Father's Day Far Away From Dad

Jun 13, 2013

As Father’s Day approaches, many kids are making plans to spend special time with their dads. But some Connecticut young people will be far away from their fathers.  A surge in deportations under the Obama administration has affected tens of thousands of American kids. WNPR brings you the story of a Norwalk teenager whose dad was removed to Colombia two years ago.

"It all started when I was in 8th grade. I was 13 years old. We were in New York and my dad got a phone call from a neighbor saying that a police officer was looking for him."

Gabriela Espinosa describes the day her father was picked up by Immigrations Customs and Enforcement. 

"When he got back there they said, 'Its not us. Its immigration that’s looking for you'."  

So began a journey for Gabriela and her family, as her father spent months in detention, was released for a time, and was then eventually deported to Colombia. 

"I remember it was like 7:00 in the morning. I was getting ready to catch my bus to school. It was really hard saying goodbye to him and then going off to school like nothing was going on. I felt for the past six years I've been wearing this mask with a big smile on my face, but in reality I’m just so sad inside. I miss my father. He’s my best friend."

The now-19 year old Gabriela will be a sophomore at Eastern Connecticut State University.

She’s one of the tens, perhaps hundreds of thousands of U.S. citizen- kids across the country who have lost a parent to deportation.

Speaking by phone from Manazales, Colombia,  Gabriela’s dad, Alex Espinosa, says that he first came into the US after his father died in the late 1980s. 

"1989, I was  like18, 19 year old.  I was like a teenager. I got detained in Texas by immigration. But they release me."

He was released under a government program, known at the time as "catch and release" where detainees were told to get out of the country by immigration control. Espinosa says he never understood this order, and that lawyers working on his case made mistakes. 

He moved to Norwalk, Connecticut where he became a cabinet maker. He worked for the same company for 18 years, married, had two children, bought a house, paid taxes.

And with no criminal record, and immigration rules shifting so often in the 80s and 90s, he assumed that his legal status would one day be resolved.

"I find a good job and was I so happy because I have my family. We tried so hard to educate my kids. We tried so hard to keep my family together."

David Dickson is an investment banker in Greenwich, Connecticut  who has helped the Espinosa family find better legal help.

"The phrase illegal immigrant I always thought meant you set a hard and fast rule: if they’re illegal then they ought to live up to their responsibilities and if they can be made legal, that’s fine.  If they’re not, there are a lot of good citizens that are legal. Then I come into what’s happened to this family and I look at it totally differently."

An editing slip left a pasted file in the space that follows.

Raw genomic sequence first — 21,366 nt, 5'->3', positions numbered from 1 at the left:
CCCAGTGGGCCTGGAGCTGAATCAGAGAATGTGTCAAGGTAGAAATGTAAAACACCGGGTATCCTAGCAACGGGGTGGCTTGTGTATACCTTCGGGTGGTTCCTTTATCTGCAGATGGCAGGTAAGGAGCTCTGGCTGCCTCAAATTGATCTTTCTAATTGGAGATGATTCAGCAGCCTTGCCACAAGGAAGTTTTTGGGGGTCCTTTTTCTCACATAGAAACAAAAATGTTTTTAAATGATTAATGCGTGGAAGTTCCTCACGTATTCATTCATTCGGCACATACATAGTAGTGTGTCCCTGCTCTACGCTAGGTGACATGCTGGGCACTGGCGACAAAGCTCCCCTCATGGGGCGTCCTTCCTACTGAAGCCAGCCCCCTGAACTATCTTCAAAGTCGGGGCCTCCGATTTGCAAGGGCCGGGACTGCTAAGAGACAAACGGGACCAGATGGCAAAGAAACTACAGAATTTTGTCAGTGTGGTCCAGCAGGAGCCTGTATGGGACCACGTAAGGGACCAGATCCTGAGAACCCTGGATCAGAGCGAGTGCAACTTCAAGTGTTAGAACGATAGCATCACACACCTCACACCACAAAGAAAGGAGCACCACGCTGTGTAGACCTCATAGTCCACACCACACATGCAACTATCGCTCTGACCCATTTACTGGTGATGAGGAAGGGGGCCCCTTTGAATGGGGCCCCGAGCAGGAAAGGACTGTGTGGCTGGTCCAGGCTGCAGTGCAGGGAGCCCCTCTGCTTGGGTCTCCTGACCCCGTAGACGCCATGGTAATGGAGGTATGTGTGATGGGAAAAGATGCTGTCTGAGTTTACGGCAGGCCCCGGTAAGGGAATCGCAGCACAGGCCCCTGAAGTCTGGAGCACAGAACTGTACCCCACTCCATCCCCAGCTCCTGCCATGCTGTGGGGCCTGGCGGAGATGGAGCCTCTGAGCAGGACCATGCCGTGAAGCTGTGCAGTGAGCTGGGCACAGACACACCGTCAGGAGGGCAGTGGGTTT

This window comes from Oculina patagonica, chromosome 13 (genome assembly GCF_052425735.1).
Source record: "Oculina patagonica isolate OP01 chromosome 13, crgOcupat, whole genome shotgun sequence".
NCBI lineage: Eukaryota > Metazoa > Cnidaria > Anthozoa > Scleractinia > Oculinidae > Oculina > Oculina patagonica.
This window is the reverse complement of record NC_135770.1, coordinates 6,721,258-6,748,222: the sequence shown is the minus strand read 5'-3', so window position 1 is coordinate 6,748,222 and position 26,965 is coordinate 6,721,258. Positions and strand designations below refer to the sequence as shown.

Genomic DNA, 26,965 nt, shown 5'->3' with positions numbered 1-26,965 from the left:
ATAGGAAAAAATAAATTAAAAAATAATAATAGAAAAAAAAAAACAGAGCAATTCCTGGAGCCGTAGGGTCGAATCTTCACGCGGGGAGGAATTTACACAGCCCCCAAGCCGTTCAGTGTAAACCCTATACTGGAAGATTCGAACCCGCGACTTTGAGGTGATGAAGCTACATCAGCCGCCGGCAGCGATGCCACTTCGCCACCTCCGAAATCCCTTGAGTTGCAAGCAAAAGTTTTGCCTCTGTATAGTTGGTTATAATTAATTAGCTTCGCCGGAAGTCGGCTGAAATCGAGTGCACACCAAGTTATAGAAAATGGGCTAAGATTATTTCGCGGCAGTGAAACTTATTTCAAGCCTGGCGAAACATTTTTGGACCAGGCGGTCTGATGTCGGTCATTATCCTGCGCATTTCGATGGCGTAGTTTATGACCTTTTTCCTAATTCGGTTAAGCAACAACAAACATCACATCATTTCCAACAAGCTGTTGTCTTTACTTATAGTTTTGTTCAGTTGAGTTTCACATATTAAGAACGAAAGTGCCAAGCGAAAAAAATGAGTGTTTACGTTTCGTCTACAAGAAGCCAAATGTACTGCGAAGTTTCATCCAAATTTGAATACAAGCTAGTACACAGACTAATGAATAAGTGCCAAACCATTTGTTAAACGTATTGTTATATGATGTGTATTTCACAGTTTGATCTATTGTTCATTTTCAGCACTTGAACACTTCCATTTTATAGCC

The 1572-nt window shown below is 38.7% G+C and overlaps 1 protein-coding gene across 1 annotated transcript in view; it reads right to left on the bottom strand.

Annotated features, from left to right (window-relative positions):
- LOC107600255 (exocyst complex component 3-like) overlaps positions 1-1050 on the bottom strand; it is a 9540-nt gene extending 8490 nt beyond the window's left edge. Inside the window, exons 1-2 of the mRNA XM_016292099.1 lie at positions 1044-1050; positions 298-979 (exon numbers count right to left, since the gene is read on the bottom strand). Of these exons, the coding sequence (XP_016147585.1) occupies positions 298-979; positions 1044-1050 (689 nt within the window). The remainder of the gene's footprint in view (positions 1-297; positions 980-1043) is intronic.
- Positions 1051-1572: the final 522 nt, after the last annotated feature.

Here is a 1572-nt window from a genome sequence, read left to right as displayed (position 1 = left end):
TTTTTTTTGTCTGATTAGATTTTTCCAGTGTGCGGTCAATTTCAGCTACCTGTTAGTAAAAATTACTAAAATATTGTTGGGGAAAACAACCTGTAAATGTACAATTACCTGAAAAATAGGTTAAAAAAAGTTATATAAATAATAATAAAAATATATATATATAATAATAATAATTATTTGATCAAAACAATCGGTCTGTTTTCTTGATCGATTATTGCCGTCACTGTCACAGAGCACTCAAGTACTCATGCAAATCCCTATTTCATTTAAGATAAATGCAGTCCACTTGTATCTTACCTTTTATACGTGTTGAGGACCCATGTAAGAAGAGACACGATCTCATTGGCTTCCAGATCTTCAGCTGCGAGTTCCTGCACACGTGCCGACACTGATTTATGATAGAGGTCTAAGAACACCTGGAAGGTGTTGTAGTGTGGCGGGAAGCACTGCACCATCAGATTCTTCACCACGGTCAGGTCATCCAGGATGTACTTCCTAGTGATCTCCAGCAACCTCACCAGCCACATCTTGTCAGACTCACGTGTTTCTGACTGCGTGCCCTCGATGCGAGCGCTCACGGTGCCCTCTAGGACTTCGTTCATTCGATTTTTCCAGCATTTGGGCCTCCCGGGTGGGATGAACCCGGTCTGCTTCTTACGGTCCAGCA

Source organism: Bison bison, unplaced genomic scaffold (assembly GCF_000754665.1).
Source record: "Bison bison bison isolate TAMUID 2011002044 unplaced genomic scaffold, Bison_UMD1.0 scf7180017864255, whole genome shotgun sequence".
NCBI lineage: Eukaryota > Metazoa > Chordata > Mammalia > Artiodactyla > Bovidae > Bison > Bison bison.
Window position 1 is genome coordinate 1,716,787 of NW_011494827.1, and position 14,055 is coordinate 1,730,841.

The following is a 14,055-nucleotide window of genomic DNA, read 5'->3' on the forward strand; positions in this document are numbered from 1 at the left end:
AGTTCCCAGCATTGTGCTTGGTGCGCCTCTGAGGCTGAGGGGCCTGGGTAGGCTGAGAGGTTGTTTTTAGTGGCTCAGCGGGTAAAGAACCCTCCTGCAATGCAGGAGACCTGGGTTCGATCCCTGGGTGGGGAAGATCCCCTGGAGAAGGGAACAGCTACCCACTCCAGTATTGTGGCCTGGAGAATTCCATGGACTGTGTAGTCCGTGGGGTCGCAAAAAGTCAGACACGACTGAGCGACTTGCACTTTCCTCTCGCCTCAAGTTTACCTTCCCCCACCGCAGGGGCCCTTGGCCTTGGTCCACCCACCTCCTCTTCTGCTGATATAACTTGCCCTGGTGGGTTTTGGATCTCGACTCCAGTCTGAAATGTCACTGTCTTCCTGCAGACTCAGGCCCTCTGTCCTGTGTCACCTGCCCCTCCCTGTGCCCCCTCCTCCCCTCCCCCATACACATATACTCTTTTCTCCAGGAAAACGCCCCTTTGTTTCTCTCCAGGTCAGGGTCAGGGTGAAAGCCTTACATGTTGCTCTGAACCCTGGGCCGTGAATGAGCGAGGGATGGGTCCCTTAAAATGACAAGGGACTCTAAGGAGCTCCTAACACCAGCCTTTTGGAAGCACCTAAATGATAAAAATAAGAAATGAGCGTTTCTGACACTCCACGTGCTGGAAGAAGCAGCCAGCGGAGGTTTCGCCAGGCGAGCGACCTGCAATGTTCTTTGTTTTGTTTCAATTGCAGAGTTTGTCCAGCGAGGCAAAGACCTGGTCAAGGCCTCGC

Dickson says he’d expected government officials to examine the particular facts in the case and make decisions accordingly.

"But what surprised me is that our government wasn’t willing to bend in the face of what seemed to be obvious solutions. And two, the devastating impact that the decisions have had on a close knit family."

In a report to Congress last year, the Department of Homeland Security estimated that more than 46,000 parents of US born children were deported during the first half of 2011.  Right now, researchers in Texas, California and Mexico are studying the effects of deportation on U.S. born citizen-children of undocumented immigrants. 

Some families move abroad to stay together, but Alex Espinosa says he will not move his family to Colombia.  

"No never.  Its very dangerous over here. Its very dangerous. In two years, I got robbed here a few times. This is not a  place for us to live here."

In Connecticut, Gabriela says she’s been forced to grow up fast.

"While my friends were, you know, on myspace editing their pictures, I was on the computer paying a mortgage, learning how to balance a checkbook. And I really felt like my childhood was rushed."

Since her dad’s removal, Gabriela says he’s missed some of the most important years of her life.

"My prom, my graduation, me going off to college. And it really breaks my heart that my dad is going to miss all those years for my brother as well."

She says she thinks about other teenagers raised in families split up by deportation.

"How they don’t give us a chance. And you know that’s why we come to this country. To have a chance.  But if we’re being denied this chance, then where do we go?"

Had he been able to stay in the US, her father would have qualified for the path to citizenship under the bill currently being debated in Congress. But because he was removed, Alex Espinosa is required to stay out of the US for at least ten years. 

Daughter Gabriela says as politicians in Washington debate the future of immigration reform, she hopes they’ll consider the plight of young people growing up in families separated by deportation.

For WNPR, I’m Diane Orson.